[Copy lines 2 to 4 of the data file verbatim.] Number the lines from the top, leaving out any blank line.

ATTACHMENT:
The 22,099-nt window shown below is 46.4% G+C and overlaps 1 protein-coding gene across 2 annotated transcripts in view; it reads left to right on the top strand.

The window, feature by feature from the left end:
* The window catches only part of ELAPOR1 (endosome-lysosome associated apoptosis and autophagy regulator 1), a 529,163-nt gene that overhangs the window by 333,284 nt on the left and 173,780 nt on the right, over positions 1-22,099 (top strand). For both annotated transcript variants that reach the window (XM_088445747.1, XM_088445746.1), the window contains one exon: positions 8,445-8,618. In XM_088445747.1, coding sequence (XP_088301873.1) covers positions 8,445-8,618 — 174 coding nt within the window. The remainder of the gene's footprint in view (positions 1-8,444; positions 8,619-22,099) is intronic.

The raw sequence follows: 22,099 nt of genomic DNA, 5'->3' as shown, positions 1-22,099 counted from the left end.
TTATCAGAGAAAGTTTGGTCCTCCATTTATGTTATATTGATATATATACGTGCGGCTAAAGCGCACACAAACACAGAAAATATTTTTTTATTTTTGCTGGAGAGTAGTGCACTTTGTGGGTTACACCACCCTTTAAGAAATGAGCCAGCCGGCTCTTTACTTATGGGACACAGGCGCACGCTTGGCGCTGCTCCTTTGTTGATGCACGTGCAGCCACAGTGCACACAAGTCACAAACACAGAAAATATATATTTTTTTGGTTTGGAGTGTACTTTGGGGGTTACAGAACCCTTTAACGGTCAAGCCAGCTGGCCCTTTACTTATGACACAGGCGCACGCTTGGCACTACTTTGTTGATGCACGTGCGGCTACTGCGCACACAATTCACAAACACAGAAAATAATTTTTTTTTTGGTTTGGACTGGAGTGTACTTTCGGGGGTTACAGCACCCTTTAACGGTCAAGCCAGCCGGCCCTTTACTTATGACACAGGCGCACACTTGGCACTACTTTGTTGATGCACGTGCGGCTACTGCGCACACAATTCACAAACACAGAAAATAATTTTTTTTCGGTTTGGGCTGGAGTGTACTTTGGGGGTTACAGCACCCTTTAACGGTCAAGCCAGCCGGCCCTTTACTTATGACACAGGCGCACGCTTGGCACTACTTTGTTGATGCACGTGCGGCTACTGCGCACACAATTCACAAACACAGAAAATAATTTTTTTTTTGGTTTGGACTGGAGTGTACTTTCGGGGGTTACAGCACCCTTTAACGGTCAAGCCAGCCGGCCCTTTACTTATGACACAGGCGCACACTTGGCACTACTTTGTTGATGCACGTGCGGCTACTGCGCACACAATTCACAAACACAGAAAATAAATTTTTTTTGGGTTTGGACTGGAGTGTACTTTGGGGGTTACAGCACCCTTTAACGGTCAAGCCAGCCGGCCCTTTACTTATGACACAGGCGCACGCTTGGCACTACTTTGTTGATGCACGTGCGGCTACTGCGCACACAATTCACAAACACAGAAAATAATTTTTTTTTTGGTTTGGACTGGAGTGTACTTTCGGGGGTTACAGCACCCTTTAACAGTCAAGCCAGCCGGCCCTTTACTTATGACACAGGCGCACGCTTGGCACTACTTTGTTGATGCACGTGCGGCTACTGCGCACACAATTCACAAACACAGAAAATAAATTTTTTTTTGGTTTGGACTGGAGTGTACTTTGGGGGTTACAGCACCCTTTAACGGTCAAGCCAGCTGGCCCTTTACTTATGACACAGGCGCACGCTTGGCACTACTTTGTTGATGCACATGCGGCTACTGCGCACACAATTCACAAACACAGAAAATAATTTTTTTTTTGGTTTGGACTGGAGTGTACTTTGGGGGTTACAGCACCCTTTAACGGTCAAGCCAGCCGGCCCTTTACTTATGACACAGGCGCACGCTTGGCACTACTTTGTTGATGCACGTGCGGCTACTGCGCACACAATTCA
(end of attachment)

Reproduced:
The window, feature by feature from the left end:
* The window catches only part of ELAPOR1 (endosome-lysosome associated apoptosis and autophagy regulator 1), a 529,163-nt gene that overhangs the window by 333,284 nt on the left and 173,780 nt on the right, over positions 1-22,099 (top strand). For both annotated transcript variants that reach the window (XM_088445747.1, XM_088445746.1), the window contains one exon: positions 8,445-8,618. In XM_088445747.1, coding sequence (XP_088301873.1) covers positions 8,445-8,618 — 174 coding nt within the window. The remainder of the gene's footprint in view (positions 1-8,444; positions 8,619-22,099) is intronic.

The raw sequence follows: 22,099 nt of genomic DNA, 5'->3' as shown, positions 1-22,099 counted from the left end.